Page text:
As a storm of controversy swirls around HBO's documentary "Leaving Neverland" -- in which two men, Wade Robson and James Safechuck, allege that Michael Jackson sexually abused them when they were boys -- former child actor Corey Feldman posted a series of tweets Monday in which he insists the late singer "never touched me inappropriately" during their friendship.
The two became friendly before Feldman had reached his teens. "All i know is what I experienced, & yes every experience was the same....right up 2 the sex part!," he writes.
"That is where it becomes lala land, instead of neverland 4 me. We never spoke about sex other than a few warnings about how sex was scary, & dangerous... never once swore in my presence, never touched me inappropriately, & never ever suggested we should be lovers in any way! I feel like if ppl could hear our convos they would hear the innocence in them. No hint of perversion. I hav a tape, im thinkin about releasing, which could... giv ppl a real look @ what a 30 yr old man/child & a 13 yr old boy would discuss, so every1 could hear the innocence of r relationship. Again i wasnt there when those boys were. But i was there around the same time as jimmy, & i saw many kids around (girls included) who i am... Still friends with 2 this day, & none of us were ever approached by him in a sexual way at all! So as much as those 2 men deserve 2 hav their voices heard, so do the thousands of kids who hung around him, that dont agree!"
Feldman, who says he was sexually abused as a child and is currently an ambassador for the organization Child USA, does criticize the documentary as being one-sided, as have many viewers: It presents only the perspective of the two men and their families.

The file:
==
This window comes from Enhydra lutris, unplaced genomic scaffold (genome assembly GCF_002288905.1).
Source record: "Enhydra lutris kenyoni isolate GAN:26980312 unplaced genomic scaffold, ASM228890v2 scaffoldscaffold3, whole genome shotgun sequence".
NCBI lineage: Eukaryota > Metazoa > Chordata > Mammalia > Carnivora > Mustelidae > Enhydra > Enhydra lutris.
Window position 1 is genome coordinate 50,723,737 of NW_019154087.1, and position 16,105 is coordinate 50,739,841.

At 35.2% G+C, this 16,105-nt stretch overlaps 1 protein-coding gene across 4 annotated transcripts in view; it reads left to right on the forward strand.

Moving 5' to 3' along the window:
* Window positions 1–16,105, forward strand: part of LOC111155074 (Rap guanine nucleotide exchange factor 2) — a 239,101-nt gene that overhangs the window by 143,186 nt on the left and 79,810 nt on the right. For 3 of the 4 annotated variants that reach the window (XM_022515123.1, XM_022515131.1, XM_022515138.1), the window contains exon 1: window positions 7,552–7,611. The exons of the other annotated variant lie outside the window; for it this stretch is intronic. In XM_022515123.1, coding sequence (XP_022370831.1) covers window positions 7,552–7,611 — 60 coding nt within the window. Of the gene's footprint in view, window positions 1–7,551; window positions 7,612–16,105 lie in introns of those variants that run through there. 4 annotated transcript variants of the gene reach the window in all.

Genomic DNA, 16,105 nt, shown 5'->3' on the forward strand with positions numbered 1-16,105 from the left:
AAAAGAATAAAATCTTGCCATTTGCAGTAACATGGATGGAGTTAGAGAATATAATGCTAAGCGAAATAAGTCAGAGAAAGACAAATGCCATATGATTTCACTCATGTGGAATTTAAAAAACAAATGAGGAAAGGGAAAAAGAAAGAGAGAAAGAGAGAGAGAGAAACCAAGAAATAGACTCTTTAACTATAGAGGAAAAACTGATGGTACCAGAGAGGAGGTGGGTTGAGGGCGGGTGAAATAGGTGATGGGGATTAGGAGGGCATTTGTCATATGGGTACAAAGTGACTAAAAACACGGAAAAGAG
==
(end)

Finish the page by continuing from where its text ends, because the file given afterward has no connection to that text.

"However I do take issue with the fact that this whole thing is 1 sided w no chance of a defense from a dead man, & no evidence other than the word of 2 men who as adults defended him in court!" he wrote. "But as we will never really know, I only hav my memories. And thank God 4 me, my memories of MJ were mostly fond, aside from R 1 & only fight because he incorrectly feared I would turn on him, & make up lies. I never did. I never would! I pray those boys can sleep w that same clarity of consciousness! let God b thy judge!"
The Jackson Estate has filed a $100 million lawsuit against HBO over the documentary and issued several aggressively worded statements against it since the film premiered at Sundance in January, as have several Jackson family members.
In an attempt to distract fans from the documentary, the second part of which airs tonight, the estate posted a pair of long-form videos of Jackson concerts on YouTube "for a limited time," the first of which, "Live in Bucharest (The Dangerous Tour)," was itself a veiled dig at HBO: It originally aired as a concert special on HBO in 1992, and it is at the center of the estate's lawsuit, which claims "Leaving Neverland" violates a non-disparagement clause in the contract over the broadcast rights to the Bucharest concert.
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